401(k)s: Employer Contributions Get the Ax
Desperate to cut costs, more and more companies are eliminating their matching contributions to employee 401(k) plans
Amy Feldman / Business Week
When times are tough, companies find cost savings wherever they can. Now some employers are doing away with the 401(k) match, a benefit once considered almost sacred.
The list of companies that have suspended or cut back corporate matching in their defined-contribution retirement plans this year is not trivial. It includes General Motors (GM), Frontier Airlines (FRNTQ), car-rental company Dollar Thrifty Automotive (DTG), broadcaster Entercom Communications (ETM), newspaper chain Lee Enterprises (LEE), and real estate brokerage Cushman & Wakefield. A recent study by benefits consultant Watson Wyatt (WW) of 248 U.S. companies found that 2% had already reduced or eliminated the match and another 4% expected to do so within the next 12 months. The national number could creep higher, however, if the economy continues to worsen. “It depends how long this goes on,” says Pamela Hess, director of retirement research at benefits consultant Hewitt Associates (HEW). “In another year, you could have another 3% to 5% [cutting back on matches], or you could have 10%.”
Lesser of Two Evils
The psychological impact of these cuts may be almost as damaging as the financial harm. Coming at a time when many Americans are struggling to save for retirement and face shrunken stock portfolios, the cutbacks make the goal of a secure retirement even more elusive. Yet for all the unhappiness over slashed 401(k)s, employees understand the alternative of increased layoffs may be worse, says Robyn Credico, Watson Wyatt’s national director of defined-contribution plans. In general, they “would rather have their jobs and a reduced match.”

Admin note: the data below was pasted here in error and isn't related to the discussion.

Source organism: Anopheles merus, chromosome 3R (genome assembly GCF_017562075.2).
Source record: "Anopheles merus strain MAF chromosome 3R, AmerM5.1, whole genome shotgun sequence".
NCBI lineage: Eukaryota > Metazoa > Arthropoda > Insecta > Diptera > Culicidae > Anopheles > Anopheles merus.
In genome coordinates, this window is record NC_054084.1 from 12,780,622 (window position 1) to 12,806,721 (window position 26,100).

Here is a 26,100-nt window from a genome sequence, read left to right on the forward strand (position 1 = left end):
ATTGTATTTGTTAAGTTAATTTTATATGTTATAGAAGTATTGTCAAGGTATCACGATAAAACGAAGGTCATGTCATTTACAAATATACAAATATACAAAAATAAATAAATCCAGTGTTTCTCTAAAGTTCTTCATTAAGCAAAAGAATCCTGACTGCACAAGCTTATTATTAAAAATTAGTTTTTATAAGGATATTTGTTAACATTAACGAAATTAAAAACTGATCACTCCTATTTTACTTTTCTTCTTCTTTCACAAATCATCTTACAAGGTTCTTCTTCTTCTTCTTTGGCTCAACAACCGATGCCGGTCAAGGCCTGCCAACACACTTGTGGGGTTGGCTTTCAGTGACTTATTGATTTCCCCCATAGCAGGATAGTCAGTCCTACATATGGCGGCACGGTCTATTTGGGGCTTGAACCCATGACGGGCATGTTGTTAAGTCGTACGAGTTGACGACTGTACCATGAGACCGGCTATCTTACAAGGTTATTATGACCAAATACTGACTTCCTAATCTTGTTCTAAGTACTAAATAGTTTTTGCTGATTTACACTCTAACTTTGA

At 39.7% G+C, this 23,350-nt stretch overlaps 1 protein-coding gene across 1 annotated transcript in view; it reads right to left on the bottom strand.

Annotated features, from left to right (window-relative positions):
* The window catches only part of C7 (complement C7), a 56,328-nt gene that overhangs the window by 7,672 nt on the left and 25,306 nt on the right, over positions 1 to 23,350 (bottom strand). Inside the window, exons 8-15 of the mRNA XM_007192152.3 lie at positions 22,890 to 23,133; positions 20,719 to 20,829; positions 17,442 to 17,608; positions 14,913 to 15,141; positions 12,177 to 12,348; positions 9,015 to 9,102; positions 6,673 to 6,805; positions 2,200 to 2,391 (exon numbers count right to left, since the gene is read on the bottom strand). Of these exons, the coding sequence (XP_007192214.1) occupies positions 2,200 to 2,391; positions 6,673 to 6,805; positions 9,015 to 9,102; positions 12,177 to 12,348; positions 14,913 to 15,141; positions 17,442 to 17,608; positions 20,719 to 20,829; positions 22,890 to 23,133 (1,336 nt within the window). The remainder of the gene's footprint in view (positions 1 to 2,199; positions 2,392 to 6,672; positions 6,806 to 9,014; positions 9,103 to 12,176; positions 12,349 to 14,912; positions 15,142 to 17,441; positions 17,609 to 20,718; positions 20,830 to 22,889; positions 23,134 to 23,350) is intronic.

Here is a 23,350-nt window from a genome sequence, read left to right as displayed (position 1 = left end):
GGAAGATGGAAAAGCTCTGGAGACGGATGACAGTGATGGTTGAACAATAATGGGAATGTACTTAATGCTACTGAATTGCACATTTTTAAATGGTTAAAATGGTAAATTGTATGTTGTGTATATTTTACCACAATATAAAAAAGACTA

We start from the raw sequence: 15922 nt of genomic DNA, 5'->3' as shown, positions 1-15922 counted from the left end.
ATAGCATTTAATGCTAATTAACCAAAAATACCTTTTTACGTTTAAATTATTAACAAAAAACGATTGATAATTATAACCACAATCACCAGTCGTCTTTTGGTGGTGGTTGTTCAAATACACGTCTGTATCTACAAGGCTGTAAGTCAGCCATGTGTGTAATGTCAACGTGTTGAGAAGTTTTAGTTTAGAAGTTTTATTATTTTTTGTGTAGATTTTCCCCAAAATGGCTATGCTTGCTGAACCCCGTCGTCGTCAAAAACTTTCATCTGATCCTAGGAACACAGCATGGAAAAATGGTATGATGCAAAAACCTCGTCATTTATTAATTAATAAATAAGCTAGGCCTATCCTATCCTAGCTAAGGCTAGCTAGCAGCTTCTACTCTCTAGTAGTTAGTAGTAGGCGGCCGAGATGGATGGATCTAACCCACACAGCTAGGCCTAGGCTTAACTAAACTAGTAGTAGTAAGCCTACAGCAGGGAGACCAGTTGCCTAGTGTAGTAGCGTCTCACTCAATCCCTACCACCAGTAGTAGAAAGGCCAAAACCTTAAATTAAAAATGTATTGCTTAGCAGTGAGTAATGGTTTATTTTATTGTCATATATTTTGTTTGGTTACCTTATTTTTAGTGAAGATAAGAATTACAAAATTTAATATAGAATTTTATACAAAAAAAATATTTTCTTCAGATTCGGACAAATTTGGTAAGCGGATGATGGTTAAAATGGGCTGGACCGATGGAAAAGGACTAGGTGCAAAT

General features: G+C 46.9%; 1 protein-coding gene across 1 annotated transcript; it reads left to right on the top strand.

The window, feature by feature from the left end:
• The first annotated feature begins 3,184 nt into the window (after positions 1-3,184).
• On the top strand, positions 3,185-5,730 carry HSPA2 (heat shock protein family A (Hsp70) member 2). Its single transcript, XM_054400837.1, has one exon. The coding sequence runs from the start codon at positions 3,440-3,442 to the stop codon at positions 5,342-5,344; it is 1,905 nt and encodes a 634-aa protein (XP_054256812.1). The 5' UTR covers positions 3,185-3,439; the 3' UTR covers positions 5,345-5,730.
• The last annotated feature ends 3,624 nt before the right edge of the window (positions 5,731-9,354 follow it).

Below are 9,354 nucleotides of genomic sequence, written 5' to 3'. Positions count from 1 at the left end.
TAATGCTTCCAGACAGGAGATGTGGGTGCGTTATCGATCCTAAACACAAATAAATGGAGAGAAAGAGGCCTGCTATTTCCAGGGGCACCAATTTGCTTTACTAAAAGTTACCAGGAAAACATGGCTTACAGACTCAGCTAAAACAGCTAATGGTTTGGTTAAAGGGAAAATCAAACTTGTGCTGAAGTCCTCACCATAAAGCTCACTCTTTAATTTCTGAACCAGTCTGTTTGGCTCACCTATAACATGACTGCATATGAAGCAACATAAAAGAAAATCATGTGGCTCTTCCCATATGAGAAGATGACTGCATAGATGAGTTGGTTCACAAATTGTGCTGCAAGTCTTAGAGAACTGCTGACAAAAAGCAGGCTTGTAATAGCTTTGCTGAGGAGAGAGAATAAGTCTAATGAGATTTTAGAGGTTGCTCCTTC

Workers who have survived earlier downturns may have a sense of déjà vu. From 2001 to 2003, for example, GM, Charles Schwab (SCHW), Ford Motor (F), CMS Energy (CMS), Great Northern Paper, and at least 10 others reduced or eliminated the match, according to a study by the Center for Retirement Reserach at Boston College. And even though most companies reinstated the benefit a few years later as business improved, the match continues to be an easy target. It typically amounts to 50% of employees’ contributions on up to 6% of their annual salaries. That means the average company spends nearly 2% of employee pay on this one benefit, according to research by fund company Vanguard. The vast majority of companies that offer 401(k)s include the benefit, and “they can save millions by cutting [it],” says Hewitt’s Hess. “It’s usually one of a company’s biggest expenditures after wages and health care.”